At least this was a parting shot; the worst was done and I could sit at the edge of the green plateau and admire the view of the 'stone forest'. A couple of kilometers further on there was a river, again cutting deep through the plateau and providing shelter as well as water, so I pitched camp.

Most of the next day was spent crossing the plateau, which was gratifyingly cool, green and flat. There was a pass, but the climb had been so gradual over about 60km that I was surprised by the appearance of prayer flags. This subtle climb was followed by a real descent. Clearly Shi-Ma-No, Tibetan god of cyclists, felt I was overdue a blessing. There was a river below the pass, as usual, with a perfect flat campsite just above it. So perfect, in fact, it was littered with the trash of previous occupants.

There is debate about the most responsible thing to do with litter, when wild-camping, with thought generally divided into three camps: 1) bury it 2) bin it in the next town or 3) burn it. Since nearly all the litter I generated was, thanks to the Chinese love-affair with shrink-wrapping, plastic, burying didn't seem very ecological. The difference between binning and littering tended to be one of agency rather than effect, since most towns just dumped their rubbish somewhere nearby. So, as a rule, I chose option 3. I think my logic was sound, but then again... I do like burning stuff...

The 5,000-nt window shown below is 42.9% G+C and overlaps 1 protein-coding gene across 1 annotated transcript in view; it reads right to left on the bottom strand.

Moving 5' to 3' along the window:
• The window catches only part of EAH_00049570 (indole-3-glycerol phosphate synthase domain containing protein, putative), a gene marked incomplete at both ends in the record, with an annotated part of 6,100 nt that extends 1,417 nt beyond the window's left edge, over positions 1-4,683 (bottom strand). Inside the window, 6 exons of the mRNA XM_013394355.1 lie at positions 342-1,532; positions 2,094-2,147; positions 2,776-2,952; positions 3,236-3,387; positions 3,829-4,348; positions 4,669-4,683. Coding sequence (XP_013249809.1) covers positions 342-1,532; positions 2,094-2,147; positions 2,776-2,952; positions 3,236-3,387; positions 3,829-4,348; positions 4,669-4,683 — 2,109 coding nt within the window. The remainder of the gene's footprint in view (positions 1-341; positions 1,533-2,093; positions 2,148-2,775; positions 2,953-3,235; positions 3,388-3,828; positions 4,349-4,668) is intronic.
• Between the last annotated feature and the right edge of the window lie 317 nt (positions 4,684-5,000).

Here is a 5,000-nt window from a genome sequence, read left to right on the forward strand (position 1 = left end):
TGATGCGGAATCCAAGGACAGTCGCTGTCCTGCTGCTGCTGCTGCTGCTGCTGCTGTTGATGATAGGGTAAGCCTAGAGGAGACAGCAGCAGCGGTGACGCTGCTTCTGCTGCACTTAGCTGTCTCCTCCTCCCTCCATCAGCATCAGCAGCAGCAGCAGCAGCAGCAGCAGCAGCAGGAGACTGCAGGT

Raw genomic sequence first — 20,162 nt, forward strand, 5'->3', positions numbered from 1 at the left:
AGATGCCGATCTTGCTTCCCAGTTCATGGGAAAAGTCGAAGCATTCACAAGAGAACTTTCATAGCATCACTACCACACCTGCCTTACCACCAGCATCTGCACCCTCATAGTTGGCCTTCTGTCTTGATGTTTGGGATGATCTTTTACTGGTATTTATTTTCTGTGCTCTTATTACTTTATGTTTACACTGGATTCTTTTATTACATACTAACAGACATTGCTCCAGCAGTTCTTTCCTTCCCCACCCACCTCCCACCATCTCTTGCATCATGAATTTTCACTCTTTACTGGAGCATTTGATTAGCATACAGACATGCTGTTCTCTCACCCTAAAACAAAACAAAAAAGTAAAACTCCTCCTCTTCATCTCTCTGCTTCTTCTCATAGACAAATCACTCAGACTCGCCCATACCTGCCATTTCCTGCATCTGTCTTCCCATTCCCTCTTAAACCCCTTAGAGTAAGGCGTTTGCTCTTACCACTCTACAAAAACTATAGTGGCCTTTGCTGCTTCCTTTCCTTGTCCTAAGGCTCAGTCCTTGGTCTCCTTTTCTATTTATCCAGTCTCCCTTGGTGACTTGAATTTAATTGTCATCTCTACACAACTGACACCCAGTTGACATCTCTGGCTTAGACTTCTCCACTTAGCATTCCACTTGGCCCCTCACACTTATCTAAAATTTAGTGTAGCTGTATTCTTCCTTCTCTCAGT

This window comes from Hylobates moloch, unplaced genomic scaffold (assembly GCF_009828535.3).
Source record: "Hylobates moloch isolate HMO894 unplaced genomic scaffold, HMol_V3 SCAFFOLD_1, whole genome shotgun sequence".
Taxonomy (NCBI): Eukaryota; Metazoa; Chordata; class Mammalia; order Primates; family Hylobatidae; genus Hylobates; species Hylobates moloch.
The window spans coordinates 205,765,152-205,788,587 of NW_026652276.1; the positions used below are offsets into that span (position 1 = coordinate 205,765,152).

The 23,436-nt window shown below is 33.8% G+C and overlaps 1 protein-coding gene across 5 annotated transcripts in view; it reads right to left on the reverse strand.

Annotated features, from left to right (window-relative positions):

The god of cycling clearly felt that he'd overdone his largesse. The following days ride, through a relatively lush valley and over a tough but not extreme pass should have been the good kind of hard. I'd climbed approximately ten feet of the pass when the first spots of rain fell. Rain on sand can firm up the surface and improve rideability. The last three days had been nothing but soft, powdery sand. Today was dirt. Hard and quick when dry; slippery, cloying, clinging, chocking clay and slurry when wet. The good road quickly became unrideable. I managed one or two kilometers before the sticky mud started to cling thickly to the tyres, jam in the mudguards and dump all over the transmission. Twice I fished out my toothbrush (the one in the toolkit, not the one in the washbag) and cleaned all the crap away, and twice it took two pedal rotations to foul everything up again. I had to admit defeat and push the two kilometers to the top of the pass.